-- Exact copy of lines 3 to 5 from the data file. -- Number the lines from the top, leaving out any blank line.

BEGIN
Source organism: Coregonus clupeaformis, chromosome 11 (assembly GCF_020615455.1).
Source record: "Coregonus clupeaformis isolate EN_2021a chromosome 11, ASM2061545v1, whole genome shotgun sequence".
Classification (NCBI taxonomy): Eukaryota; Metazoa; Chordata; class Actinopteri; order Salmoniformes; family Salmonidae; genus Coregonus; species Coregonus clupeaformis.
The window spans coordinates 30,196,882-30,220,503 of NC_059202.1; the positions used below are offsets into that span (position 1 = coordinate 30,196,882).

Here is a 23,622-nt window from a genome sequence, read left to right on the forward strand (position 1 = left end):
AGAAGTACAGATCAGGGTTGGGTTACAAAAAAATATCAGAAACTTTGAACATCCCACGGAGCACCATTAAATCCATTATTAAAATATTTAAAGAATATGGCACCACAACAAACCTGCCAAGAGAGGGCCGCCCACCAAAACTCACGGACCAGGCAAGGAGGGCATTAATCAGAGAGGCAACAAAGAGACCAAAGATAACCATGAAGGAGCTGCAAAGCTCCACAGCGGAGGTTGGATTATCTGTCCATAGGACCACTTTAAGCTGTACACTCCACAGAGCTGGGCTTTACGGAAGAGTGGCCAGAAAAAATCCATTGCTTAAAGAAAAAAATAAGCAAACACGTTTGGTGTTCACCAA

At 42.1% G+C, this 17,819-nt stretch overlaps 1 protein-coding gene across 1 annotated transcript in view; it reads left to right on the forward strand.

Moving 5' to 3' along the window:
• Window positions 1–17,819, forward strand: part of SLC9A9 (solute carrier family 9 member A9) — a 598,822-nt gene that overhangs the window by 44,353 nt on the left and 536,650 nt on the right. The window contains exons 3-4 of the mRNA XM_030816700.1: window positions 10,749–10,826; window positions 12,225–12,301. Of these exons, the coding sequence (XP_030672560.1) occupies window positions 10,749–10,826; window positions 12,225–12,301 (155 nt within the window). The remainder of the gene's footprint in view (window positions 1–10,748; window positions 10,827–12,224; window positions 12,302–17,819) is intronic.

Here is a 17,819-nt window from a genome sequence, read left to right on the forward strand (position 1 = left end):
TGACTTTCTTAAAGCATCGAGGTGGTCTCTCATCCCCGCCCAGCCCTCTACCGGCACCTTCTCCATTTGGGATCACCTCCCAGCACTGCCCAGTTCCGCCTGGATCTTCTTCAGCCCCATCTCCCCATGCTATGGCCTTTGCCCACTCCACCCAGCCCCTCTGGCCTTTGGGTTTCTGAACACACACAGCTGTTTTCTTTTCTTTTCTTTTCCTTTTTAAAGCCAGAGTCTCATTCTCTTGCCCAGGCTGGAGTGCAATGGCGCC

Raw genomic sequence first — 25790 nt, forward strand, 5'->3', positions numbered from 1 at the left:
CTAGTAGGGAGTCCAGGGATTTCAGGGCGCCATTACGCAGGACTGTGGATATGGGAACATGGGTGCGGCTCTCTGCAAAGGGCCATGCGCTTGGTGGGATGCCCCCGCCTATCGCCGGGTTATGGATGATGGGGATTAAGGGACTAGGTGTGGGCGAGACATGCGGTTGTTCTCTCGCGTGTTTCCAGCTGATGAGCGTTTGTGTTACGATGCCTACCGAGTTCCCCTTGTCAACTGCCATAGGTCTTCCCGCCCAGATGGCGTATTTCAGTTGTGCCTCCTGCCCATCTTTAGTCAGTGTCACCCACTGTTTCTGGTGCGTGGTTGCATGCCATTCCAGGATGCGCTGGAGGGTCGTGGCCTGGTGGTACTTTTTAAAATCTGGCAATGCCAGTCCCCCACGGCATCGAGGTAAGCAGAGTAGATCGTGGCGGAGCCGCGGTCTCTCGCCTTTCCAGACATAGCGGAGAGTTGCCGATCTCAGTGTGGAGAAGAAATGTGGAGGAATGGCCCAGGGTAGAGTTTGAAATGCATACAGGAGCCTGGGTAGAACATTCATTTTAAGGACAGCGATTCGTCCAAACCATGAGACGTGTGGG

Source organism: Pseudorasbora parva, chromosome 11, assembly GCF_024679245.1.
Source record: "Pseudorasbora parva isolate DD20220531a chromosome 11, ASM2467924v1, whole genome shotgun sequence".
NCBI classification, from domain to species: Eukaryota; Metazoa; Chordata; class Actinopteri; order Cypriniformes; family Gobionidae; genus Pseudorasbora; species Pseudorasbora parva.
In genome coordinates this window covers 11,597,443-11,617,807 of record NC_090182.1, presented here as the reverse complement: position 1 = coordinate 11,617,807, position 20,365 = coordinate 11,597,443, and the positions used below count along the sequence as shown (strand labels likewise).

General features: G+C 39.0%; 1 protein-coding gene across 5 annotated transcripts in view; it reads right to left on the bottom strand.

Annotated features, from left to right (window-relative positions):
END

Classification (NCBI taxonomy): Eukaryota; Metazoa; Chordata; class Actinopteri; order Salmoniformes; family Salmonidae; genus Coregonus; species Coregonus clupeaformis.
The window spans coordinates 30,196,882-30,220,503 of NC_059202.1; the positions used below are offsets into that span (position 1 = coordinate 30,196,882).

Here is a 23,622-nt window from a genome sequence, read left to right on the forward strand (position 1 = left end):